I have six recommendations on my profile and it’s the best thing I’ve ever done for myself on LinkedIn.

Go try it now, and if you have a question leave a comment below.


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Leave a Comment:

Martin Reuter says November 3, 2016

Hello Biron,
I am looking for help in the previous Post – Avoid Age Discrimination. What should I do with my LinkedIn profile regarding job experience – it requires that I put dates on employment history. Should I just have job experience for ten years in LinkedIn?
I appreciate your time and knowledge.

Best regards,

    Biron Clark says November 3, 2016

    Hi Martin,

    Yes, I’d absolutely cut it off at 10 years, that’s a very good idea and something I recommend.

    In your education history, make sure the dates that you completed your degree are hidden too. I’m pretty sure you can choose whether to show or hide this.

Cameron J Knapek says November 3, 2016

I can’t tell you what a revelation your article was. Like all really amazing ideas it is the simplest things that work the best. I think I can go back to looking for a job again.

    Biron Clark says November 3, 2016

    Hey Cameron,

    Awesome, I’m glad it helped. Comments like this make me want to keep writing tips and articles!

    Good luck in the job search. Also, just FYI, I think this tip is most effective for impressing somebody once they’re already viewing your profile…. whether they found you in a search, or you applied for a job and then they looked you up on LinkedIn.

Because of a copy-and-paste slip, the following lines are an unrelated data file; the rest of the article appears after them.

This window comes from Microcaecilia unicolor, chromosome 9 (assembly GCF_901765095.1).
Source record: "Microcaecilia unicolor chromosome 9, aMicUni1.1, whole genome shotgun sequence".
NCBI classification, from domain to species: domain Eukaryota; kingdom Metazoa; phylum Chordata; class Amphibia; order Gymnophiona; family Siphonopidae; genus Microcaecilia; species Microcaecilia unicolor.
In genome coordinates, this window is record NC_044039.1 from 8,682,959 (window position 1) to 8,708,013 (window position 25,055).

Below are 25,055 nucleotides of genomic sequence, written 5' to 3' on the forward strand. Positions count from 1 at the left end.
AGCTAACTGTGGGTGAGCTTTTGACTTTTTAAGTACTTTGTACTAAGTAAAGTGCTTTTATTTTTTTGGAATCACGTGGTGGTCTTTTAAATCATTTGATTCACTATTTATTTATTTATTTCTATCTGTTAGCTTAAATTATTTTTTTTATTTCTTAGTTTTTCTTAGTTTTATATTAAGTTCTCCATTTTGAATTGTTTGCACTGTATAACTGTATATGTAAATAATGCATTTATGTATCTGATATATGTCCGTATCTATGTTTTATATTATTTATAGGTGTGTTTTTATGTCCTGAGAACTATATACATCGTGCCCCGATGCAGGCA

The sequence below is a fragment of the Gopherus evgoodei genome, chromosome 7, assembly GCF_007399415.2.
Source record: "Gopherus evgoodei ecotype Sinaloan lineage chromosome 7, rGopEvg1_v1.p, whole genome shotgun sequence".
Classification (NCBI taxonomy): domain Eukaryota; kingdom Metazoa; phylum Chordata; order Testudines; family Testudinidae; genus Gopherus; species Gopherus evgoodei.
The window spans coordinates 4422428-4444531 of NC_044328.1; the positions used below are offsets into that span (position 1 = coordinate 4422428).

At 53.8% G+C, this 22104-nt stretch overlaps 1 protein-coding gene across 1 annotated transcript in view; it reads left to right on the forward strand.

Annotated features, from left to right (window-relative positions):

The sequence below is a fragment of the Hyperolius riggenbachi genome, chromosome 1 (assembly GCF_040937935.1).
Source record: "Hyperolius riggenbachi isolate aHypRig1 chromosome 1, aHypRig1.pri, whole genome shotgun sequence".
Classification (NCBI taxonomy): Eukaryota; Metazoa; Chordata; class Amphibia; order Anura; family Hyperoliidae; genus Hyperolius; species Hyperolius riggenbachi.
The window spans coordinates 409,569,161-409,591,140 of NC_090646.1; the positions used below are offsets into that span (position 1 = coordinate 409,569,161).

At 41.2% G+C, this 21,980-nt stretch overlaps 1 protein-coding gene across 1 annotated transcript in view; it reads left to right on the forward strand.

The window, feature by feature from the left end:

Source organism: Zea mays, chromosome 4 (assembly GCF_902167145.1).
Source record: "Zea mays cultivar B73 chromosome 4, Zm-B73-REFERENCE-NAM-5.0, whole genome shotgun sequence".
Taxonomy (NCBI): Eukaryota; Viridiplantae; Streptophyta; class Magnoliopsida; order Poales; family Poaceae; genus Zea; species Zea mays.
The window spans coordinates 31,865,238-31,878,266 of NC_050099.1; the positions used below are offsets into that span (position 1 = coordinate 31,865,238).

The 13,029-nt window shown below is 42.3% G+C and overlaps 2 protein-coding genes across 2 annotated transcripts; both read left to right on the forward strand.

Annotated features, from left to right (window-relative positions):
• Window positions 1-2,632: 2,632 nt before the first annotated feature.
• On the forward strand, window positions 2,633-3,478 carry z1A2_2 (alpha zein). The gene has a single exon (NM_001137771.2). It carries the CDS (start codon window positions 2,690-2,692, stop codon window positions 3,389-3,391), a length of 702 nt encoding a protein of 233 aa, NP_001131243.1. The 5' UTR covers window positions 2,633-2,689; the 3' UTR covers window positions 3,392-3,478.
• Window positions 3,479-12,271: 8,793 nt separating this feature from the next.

If your goal is to get people onto your LinkedIn page in the first place, I’m writing a new article on that. Should be done within 1 week. But here’s the basic idea for things that’ll get you more clicks and views:

    1. Have a great photo and headline (the words just below your name). These are the two things that stand out to someone in the search results BEFORE they click your profile. They’re viewing 10 people in the search results page, and you need to make sure they click yours, not someone else’s.

    2. Put keywords in your “skills” section. These count as search terms and can help people find you. Without looking spammy at all. LinkedIn lets you put up to 50 skills, not bad!

    I’ll leave another comment with a link to the new article when it’s done.

    Biron Clark says November 3, 2016

    Update: here’s the article I mentioned with tips on how to get more clicks & views: